I wasn't aware I lived a defining moment in history
at Greensboro College, a comfortable girls' school;
morning chapel required on Tuesdays, dinner served
at tables of eight. On Sundays I wore skin
toned nylon stockings and lipstick; rode a bus
to the church of my choice where Jesus' portrait portrayed
a nicely tanned white man, glowing with earned sweat.
A handsome man we girls could appreciate. I was one
of a multitude of females destined to be teachers.
In first grade, I graduated from empty picture books
to important exciting words on paper. The letters were black,
the pictures, primary; Dick and Jane's skin a sly vanilla. Living
was easy in crayon blue sky with a box-house and half a yellow sun
in the corner where they played and spoke a bland language.
See Dick. See Jane. See Jane run. Keep the cardboard
straight under each line and sound out the words, kids.
The sky is up. Grass is green. Your parents are off-stage,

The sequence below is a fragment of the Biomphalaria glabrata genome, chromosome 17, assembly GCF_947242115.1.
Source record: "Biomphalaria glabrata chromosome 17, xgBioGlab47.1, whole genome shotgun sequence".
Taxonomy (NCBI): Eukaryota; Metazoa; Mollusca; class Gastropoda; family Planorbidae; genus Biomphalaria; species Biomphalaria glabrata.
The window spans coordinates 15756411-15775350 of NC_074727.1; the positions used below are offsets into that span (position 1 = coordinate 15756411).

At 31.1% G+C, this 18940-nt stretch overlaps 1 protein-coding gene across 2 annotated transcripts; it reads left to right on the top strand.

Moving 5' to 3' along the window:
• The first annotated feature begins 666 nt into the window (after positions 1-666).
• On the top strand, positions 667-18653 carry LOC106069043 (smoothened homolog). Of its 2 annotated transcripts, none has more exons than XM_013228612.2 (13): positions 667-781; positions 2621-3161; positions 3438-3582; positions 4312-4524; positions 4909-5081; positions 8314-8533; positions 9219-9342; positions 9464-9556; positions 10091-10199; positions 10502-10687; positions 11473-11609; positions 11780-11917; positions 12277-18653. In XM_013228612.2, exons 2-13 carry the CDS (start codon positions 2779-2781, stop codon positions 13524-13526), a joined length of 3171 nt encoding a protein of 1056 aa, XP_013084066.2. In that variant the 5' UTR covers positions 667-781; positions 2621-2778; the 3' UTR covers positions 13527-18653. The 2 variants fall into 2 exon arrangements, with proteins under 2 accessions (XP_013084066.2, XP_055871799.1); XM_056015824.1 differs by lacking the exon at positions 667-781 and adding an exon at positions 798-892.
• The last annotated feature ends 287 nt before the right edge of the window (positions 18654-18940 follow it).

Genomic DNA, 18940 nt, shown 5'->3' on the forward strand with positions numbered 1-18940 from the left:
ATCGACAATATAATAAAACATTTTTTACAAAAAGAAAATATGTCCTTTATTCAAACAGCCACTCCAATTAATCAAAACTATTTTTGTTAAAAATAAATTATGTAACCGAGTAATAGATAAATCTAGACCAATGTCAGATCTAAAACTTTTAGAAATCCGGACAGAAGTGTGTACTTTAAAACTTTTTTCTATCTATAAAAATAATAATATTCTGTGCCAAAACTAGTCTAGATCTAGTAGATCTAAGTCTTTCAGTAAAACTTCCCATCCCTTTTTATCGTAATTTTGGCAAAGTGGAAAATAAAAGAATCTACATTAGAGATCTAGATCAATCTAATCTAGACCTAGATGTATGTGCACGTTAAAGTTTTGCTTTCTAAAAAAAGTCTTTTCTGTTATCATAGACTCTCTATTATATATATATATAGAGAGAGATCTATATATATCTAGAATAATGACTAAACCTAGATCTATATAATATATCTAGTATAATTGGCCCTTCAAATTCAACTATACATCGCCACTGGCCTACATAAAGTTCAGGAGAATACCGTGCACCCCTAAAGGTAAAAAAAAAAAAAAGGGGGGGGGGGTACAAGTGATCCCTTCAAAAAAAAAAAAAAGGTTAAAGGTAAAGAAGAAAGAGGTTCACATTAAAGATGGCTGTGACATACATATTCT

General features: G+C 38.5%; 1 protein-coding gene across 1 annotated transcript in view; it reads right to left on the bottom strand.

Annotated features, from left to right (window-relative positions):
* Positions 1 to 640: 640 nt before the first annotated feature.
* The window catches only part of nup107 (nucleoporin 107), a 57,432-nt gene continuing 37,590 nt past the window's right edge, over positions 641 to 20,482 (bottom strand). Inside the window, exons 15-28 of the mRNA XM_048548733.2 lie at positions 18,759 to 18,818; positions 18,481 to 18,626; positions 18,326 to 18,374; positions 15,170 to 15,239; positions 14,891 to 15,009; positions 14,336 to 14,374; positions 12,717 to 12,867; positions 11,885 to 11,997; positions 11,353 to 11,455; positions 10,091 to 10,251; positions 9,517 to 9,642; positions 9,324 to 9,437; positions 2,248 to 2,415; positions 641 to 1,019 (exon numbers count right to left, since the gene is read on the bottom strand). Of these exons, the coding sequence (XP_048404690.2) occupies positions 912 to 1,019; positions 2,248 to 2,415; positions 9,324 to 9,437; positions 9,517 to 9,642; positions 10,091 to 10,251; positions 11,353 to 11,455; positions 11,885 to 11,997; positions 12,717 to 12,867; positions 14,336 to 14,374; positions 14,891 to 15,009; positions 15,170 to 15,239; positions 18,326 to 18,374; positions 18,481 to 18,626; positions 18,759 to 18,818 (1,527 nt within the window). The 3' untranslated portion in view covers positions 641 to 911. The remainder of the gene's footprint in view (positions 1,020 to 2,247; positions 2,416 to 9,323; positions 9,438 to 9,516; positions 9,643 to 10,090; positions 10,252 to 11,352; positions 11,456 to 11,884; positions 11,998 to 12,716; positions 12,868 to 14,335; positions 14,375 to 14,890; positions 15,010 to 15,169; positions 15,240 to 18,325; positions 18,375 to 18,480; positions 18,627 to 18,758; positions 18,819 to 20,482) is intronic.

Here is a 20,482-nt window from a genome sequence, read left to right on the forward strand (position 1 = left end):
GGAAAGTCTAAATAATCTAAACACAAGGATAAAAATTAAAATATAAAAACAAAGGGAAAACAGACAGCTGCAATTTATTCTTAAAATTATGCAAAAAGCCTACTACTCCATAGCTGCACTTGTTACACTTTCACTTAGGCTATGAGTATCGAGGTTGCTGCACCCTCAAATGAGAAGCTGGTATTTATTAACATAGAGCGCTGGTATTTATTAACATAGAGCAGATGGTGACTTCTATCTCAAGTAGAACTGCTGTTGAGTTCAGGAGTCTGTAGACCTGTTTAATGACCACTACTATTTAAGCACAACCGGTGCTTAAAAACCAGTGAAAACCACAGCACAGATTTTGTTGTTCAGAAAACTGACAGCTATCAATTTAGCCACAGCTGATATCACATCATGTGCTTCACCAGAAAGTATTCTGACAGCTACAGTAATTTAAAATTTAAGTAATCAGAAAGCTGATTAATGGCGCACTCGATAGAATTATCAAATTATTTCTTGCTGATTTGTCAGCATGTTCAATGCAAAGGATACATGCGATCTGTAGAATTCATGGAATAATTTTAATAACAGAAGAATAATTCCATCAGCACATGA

a typical Caucasian family of four plus dog.
I wasn't a negative girl. No thoughts at all.
Art was my interest. Unwittingly I chose well.
I learned colors for every season, celebration and situation.
I could distinguish white, off-white, cream, ivory, beige,
tan, eggshell, ghost, magnolia, old lace, pearl, seashell
vanilla and everything in between, such as freckles.
A café au lait girl in my dorm with a speech impediment
was asked to leave Woolworth's uptown lunch counter
early in 1960. Besides having a suspicious skin color
she sounded funny. It was acceptable to look through
an off-color person who sat hungry, waiting. The waitress
would smile at a pale face; What you havin', honey?
Ain't it hellishly cold? Pencil to pad, glancing up
surreptitiously defining each customer with her whitened heart.
One day in January four chilled ebony men sat down
at Woolworth's lunch counter and waited, a still life
in determination. A newsman flashed a camera
as an older white lady stood up, leaving her coffee
and sweet-bun, to declare "Boys, I'm proud of you."